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Since its premiere in 2001, Legally Blonde has changed the nature of the comedic film. Reese Witherspoon’s portrayal of the brilliantly blonde Elle Woods catapulted her to international stardom, and this film remains a favorite among Witherspoon fans. Proving that looks do not matter as much as personal character, this beloved comedy has inspired many people (and not just women) to persevere in the face of adversity. Indeed, this light-hearted comedy continues to push people to succeed even though it has been nearly two decades since its original release.
As Elle Woods, Reese Witherspoon plays a spunky and independent sorority queen who is determined to win back the love of her life after her boyfriend, named Warner, dumped her. Even with embarrassment and over a week of moping around, Elle Woods decides to attend Harvard in order to (hopefully) reconnect with Warner. Unimpressed, Warner still thinks of Elle as a “dumb blonde.” That lack of love influences Elle to pursue her law degree at Harvard even though she’s a “fashion major” at CULA (which is a fictional university set in Los Angeles).
Instead of finding love, Elle ultimately finds herself, which is a type of self-love that is more powerful than any romantic relationship.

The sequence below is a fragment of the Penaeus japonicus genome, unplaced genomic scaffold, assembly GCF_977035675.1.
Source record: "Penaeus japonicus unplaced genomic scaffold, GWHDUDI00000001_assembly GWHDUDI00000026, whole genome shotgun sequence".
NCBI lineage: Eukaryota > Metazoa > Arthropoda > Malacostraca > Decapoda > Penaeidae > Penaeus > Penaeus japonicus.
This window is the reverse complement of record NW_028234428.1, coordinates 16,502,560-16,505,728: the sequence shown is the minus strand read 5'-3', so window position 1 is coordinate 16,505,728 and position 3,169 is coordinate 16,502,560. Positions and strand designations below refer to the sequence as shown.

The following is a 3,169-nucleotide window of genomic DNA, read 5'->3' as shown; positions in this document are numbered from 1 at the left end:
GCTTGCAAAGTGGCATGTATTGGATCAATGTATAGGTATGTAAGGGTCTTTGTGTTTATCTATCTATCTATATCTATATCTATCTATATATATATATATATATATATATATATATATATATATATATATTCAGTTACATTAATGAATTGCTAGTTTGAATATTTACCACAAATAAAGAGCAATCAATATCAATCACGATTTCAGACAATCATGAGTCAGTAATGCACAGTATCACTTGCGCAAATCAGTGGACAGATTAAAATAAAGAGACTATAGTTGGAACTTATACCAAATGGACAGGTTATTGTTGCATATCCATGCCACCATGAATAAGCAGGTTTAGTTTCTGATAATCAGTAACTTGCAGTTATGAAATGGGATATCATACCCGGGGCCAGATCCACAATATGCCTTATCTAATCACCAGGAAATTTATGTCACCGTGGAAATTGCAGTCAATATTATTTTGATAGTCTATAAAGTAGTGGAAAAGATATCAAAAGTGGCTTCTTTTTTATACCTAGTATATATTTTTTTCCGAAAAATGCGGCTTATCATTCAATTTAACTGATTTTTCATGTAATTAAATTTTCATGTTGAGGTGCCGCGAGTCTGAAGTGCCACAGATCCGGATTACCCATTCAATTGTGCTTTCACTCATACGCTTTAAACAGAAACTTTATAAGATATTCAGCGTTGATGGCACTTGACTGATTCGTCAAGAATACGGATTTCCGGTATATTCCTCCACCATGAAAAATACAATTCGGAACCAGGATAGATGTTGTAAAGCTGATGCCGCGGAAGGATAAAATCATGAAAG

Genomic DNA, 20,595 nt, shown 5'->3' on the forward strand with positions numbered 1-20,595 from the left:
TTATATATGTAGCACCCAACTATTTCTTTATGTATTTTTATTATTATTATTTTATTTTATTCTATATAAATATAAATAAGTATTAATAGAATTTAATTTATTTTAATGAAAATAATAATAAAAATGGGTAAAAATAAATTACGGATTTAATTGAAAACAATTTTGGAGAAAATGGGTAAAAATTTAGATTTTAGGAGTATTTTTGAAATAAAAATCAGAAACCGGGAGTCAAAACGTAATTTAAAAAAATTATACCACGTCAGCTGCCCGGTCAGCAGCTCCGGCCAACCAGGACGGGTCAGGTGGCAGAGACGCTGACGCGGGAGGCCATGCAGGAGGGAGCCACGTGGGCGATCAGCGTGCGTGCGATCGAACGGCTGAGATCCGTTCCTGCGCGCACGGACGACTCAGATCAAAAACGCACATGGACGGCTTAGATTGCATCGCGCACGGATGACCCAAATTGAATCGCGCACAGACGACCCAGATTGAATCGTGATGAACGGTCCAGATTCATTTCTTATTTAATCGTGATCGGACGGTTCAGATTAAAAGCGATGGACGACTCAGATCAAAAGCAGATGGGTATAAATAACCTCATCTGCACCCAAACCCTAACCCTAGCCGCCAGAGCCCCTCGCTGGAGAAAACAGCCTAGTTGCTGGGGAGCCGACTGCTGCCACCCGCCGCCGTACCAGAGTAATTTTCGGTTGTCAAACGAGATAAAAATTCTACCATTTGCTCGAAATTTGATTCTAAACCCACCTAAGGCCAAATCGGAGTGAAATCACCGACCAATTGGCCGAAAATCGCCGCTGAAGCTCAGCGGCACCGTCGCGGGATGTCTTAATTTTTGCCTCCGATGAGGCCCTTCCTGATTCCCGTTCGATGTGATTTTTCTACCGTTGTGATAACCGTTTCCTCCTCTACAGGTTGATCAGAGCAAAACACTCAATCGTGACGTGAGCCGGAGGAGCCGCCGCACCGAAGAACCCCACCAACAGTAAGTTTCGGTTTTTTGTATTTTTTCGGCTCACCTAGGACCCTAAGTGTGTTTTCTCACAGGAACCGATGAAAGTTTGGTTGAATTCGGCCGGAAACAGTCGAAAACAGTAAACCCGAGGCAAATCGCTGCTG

Part of the brilliance of Legally Blonde is that it has compelling themes in spite of its simple plot and PG-13 humor. Elle is a fascinating character because of her maturation throughout the film. At first, she was a homecoming queen and the president of her sorority, Delta Nu. As the film progresses, Elle dynamically changes into a woman with brains, courage, and know-how that directly contrasts the negative stereotypes associated with blonde women. The film has underlying tones of female empowerment and feminism as it features Elle’s transformation from a stereotypical blonde into a strong, independent woman.
She studies for the LSAT diligently (she raised her score from 143 to 179), transferred to Harvard, and ultimately establishes herself as a powerful lawyer. The advancements that Elle achieves is a bit silly and unrealistic, but the whole purpose of that ludicrous portrayal is to show that women can be just as strong as their male counterparts. Legally Blonde features the fact that women are much more than just superficial human beings obsessed with fashion, personal looks, and being by a man’s side, and reveals that they are capable of independent thought and the ability to achieve their dreams.
Elle’s gradual transformation into a strong, mature woman forms the entire plot of this film. In the beginning, she acts like a stereotypically fun-loving California girl. In fact, when she arrives at Harvard, a man on the campus shouts, “Hey, look! It’s Malibu Barbie!” Elle was like a fish out of water with her bright pink outfits that were the opposite of Harvard’s austere environment. Elle also had to deal with the rigorous coursework and tough professors at Harvard, especially Dr. Stromwell, played by Holland Taylor. As Elle struggles to adjust to the academic and social pressures presented at Harvard Law, though, she pushes herself to succeed with the exclamation, “I’ll show you how valuable Elle Woods can be!”